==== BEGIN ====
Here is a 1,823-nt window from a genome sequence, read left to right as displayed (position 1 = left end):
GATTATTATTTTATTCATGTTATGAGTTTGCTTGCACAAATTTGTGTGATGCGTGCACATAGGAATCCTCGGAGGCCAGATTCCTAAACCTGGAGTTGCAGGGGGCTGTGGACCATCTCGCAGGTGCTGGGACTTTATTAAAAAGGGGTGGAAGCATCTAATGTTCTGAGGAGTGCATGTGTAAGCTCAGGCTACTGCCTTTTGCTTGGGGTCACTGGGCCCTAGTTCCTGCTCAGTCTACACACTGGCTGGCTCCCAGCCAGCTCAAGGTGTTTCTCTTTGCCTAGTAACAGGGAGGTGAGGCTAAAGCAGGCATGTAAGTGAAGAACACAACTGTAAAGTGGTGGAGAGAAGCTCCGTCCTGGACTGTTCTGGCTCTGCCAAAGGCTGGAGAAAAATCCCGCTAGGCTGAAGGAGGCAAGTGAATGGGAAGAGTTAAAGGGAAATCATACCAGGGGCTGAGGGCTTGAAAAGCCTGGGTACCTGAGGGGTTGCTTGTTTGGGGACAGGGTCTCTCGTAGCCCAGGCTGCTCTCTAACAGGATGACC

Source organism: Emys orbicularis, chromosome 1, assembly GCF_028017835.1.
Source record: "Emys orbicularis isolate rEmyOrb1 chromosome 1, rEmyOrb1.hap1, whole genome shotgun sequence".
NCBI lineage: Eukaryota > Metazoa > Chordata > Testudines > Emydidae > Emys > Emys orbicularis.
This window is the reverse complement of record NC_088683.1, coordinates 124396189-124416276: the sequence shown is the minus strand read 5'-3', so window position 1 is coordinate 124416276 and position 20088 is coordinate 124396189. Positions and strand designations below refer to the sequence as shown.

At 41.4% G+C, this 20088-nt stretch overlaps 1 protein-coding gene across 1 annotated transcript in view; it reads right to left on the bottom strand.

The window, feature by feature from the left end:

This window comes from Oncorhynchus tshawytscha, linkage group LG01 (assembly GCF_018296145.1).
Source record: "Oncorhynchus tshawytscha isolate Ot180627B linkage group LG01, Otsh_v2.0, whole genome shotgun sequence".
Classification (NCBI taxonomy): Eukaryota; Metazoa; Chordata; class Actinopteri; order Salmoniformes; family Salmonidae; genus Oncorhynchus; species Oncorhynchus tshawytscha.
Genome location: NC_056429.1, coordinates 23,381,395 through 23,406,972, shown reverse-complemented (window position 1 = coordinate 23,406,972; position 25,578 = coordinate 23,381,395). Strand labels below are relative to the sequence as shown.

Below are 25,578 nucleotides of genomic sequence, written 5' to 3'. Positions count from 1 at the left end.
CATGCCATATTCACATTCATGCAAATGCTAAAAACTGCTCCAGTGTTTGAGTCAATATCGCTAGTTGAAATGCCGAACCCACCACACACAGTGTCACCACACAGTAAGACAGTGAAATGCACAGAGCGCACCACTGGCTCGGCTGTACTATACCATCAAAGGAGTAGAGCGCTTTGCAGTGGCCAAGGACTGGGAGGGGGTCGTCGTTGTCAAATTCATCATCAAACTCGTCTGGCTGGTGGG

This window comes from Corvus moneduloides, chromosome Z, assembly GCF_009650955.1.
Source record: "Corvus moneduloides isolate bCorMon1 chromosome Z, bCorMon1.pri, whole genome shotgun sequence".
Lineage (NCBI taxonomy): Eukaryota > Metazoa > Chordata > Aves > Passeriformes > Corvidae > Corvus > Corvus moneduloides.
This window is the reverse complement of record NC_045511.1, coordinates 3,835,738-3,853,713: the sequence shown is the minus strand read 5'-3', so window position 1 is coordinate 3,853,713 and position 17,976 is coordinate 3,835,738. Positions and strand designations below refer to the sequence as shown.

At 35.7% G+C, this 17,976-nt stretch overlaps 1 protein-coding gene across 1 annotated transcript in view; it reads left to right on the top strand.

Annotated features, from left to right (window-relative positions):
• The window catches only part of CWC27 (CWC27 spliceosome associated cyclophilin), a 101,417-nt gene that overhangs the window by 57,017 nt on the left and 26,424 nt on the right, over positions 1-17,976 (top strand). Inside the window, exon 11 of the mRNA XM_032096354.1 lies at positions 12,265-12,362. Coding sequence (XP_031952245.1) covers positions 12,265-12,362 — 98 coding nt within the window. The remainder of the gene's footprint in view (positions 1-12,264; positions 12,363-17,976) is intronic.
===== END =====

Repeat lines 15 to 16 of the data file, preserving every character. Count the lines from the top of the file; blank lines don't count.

This window comes from Corvus moneduloides, chromosome Z, assembly GCF_009650955.1.
Source record: "Corvus moneduloides isolate bCorMon1 chromosome Z, bCorMon1.pri, whole genome shotgun sequence".